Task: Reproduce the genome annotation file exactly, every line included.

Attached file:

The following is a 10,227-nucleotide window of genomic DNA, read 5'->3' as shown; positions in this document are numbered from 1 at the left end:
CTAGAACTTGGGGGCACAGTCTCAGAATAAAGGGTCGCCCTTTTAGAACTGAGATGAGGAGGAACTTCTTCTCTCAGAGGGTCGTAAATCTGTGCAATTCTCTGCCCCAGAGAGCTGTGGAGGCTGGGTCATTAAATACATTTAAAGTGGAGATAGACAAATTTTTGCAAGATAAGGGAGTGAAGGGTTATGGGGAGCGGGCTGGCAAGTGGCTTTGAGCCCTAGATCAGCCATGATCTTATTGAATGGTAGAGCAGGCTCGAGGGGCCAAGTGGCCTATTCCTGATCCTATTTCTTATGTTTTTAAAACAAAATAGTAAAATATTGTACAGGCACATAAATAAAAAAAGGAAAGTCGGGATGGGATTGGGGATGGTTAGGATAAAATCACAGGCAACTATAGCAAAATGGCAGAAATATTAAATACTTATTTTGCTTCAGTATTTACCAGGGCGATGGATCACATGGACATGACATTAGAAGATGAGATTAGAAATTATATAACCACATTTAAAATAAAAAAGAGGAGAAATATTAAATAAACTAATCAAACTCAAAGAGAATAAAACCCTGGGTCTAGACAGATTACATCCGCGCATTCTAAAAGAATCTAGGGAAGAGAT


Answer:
The following is a 10,227-nucleotide window of genomic DNA, read 5'->3' as shown; positions in this document are numbered from 1 at the left end:
CTAGAACTTGGGGGCACAGTCTCAGAATAAAGGGTCGCCCTTTTAGAACTGAGATGAGGAGGAACTTCTTCTCTCAGAGGGTCGTAAATCTGTGCAATTCTCTGCCCCAGAGAGCTGTGGAGGCTGGGTCATTAAATACATTTAAAGTGGAGATAGACAAATTTTTGCAAGATAAGGGAGTGAAGGGTTATGGGGAGCGGGCTGGCAAGTGGCTTTGAGCCCTAGATCAGCCATGATCTTATTGAATGGTAGAGCAGGCTCGAGGGGCCAAGTGGCCTATTCCTGATCCTATTTCTTATGTTTTTAAAACAAAATAGTAAAATATTGTACAGGCACATAAATAAAAAAAGGAAAGTCGGGATGGGATTGGGGATGGTTAGGATAAAATCACAGGCAACTATAGCAAAATGGCAGAAATATTAAATACTTATTTTGCTTCAGTATTTACCAGGGCGATGGATCACATGGACATGACATTAGAAGATGAGATTAGAAATTATATAACCACATTTAAAATAAAAAAGAGGAGAAATATTAAATAAACTAATCAAACTCAAAGAGAATAAAACCCTGGGTCTAGACAGATTACATCCGCGCATTCTAAAAGAATCTAGGGAAGAGAT